At Polar Bear Pitching, where the startup placed third, Equivalentor was looking for investors to expand the service with new language versions and integrations with HR systems.

The attention Polar Bear Pitching draws is a welcome change for Oulu. In 2014 Oulu suffered a major blow when Microsoft announced the closure of Nokia's former R&D center in the city, with the loss of about 500 jobs. But the city, and its 200,000 inhabitants, are recovering.

"The global downfall of Nokia's mobile phones directly affected around 3,000 people in Oulu. At its height, 2,500 people worked for Nokia and 500 to 600 more in subcontracting. But only a few hundred of them are still unemployed," says Janne Mustonen, ICT account director at BusinessOulu, the city's publicly run business development services provider.

Mustonen says hundreds have found employment in startups. Janne Kyllönen, one of the entrepreneurs at Polar Bear Pitching, although not in the ice hole, has had a long Nokia and Microsoft career and agrees the layoffs have benefited the local startup community:

"There are people available [in Oulu] with world-class technical expertise and who believe we can make devices fit for international competition," Kyllönen says. "We don't have a single person in our team that doesn't have some kind of tie to Nokia."

Kyllönen started his company in early 2015, following the layoffs at Microsoft. QuietOn develops wireless noise-cancelling earplugs, which use a combination of active noise-cancellation technology and acoustic attenuation to block out environmental noise.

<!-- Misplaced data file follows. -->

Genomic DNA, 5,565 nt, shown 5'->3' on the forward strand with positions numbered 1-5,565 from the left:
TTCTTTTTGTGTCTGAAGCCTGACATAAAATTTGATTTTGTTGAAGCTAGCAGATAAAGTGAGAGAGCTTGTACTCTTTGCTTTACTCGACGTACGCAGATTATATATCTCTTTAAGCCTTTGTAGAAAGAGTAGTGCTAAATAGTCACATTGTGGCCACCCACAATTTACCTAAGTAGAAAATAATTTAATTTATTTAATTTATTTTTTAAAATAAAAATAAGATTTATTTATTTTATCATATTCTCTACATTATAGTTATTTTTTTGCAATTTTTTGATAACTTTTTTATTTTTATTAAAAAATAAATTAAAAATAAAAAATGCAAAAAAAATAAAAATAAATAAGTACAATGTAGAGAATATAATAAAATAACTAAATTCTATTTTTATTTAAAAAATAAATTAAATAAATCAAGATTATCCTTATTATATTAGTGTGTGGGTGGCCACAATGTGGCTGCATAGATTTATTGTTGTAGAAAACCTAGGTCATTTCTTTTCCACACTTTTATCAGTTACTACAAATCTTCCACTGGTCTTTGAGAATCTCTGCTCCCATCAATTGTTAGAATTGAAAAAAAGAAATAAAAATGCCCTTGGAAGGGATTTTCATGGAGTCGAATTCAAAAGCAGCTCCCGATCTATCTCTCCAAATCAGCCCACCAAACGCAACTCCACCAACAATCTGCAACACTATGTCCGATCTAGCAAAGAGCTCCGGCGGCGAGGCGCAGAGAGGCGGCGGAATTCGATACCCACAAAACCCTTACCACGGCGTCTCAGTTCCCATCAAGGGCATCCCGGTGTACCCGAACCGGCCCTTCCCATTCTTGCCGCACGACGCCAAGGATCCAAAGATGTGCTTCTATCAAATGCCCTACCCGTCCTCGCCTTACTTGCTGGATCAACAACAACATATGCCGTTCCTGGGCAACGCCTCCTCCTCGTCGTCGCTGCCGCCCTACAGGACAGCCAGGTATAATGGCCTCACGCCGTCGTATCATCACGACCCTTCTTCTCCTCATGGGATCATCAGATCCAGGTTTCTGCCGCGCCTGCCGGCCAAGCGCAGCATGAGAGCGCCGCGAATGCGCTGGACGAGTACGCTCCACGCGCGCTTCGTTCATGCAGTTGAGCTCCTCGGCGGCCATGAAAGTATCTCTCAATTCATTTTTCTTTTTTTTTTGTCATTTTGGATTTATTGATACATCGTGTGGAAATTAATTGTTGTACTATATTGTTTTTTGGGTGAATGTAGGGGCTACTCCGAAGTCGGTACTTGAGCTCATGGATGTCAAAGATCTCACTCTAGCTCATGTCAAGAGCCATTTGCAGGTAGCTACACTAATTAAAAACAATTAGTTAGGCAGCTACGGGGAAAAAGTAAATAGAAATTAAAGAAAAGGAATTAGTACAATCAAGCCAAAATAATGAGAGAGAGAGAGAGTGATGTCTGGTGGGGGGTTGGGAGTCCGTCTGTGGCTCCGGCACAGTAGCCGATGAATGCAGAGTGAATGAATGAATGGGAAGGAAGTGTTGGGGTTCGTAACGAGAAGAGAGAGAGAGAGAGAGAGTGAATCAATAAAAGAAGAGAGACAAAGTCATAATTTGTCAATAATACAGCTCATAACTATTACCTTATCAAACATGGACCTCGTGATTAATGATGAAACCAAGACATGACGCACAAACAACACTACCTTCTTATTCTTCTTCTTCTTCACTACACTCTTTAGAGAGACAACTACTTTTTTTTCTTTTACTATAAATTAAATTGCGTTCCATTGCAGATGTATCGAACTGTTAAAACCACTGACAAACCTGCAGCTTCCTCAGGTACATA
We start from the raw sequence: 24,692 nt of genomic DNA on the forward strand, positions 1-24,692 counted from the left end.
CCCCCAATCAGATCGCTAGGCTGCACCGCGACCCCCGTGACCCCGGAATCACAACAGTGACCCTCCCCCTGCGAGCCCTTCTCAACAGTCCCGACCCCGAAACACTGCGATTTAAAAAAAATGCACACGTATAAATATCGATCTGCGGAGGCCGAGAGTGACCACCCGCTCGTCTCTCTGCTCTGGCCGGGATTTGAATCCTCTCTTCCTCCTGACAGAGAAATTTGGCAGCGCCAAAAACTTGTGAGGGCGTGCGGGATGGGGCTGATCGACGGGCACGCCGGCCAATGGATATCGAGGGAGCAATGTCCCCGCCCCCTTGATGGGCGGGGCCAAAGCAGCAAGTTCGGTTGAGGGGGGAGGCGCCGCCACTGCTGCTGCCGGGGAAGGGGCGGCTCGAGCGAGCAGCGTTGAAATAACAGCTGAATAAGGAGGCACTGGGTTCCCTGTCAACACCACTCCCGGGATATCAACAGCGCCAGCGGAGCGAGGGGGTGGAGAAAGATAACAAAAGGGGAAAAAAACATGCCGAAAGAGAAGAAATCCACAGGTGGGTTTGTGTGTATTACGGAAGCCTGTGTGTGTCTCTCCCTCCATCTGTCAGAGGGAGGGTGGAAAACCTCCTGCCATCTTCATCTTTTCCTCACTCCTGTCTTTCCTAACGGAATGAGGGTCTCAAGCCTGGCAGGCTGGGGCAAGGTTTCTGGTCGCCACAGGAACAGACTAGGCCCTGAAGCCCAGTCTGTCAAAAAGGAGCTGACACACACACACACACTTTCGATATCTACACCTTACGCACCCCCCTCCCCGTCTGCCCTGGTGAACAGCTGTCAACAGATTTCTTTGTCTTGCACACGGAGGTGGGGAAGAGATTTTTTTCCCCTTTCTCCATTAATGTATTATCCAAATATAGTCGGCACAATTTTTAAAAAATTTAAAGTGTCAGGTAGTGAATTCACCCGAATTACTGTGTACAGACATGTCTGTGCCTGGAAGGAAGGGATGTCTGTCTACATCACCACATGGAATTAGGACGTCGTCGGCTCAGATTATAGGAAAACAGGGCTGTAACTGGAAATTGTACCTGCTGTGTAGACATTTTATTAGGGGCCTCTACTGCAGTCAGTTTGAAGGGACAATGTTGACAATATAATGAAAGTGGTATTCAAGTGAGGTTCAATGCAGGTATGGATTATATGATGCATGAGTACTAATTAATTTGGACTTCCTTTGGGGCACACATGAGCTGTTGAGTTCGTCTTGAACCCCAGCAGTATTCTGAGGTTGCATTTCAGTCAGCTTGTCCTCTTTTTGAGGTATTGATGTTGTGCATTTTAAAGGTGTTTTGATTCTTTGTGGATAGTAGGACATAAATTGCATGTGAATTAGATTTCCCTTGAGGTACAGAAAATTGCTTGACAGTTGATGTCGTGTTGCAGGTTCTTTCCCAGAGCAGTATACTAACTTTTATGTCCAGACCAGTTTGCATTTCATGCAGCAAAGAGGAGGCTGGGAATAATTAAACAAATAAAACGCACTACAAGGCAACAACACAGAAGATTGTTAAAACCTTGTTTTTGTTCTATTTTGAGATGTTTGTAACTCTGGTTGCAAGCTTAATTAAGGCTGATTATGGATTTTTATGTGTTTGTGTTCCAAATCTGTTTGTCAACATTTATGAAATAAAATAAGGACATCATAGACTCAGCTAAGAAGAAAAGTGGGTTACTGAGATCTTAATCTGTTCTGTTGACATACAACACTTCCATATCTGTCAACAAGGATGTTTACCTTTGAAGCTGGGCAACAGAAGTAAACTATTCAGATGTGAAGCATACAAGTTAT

When the earplugs' microphone detects sound waves in the ear canal, a counter wave is electronically created and played through the earplug speakers, causing the waves to cancel each other out.

While this approach is not new, where QuietOn says it is doing things differently is the miniaturization of this technology while still offering the same level of noise reduction as premium on-ear noise-cancelling headphones.

"What is completely new here is the size. Wireless, small, active-noise cancellation devices haven't existed before," Kyllönen says. "In many [current headsets] the active noise cancellation is quite weak; it is only meant to supplement the music listening experience."

By contrast QuietOn wants to create silence to help people sleep, travel, or work better in noisy environments. The startup has so far raised $280,000 in crowdfunding on Indiegogo, starting with a $50,000 target, and will soon begin manufacturing, but Kyllönen participated in the Polar Bear Pitching event in hopes to find new sales channels.

While one could claim Polar Bear Pitching is just a wacky marketing gimmick, it is hard to deny the attention raised by adding some freezing water to the traditional startup pitching process.

"I've been hearing about this ever since I moved to Stockholm [two years ago]," says Tanya Marvin-Horowitz, managing partner at US and Sweden-based investor Capital A Partners. "I haven't been this far north in Finland before. It was the perfect excuse to see what's going on here."

The arctic event also attracted the US and Canadian ambassadors to Finland to open the pitching competition officially. Both even braved the elements with a long dip in the icy water. For the organisers, this is a sign of a success.

"The competition will definitely be organized again next year," Polar Bear Pitching's Sundell says. "We have already done quite a lot of planning. We also have some potential places for pre-competitions in interesting places around the world."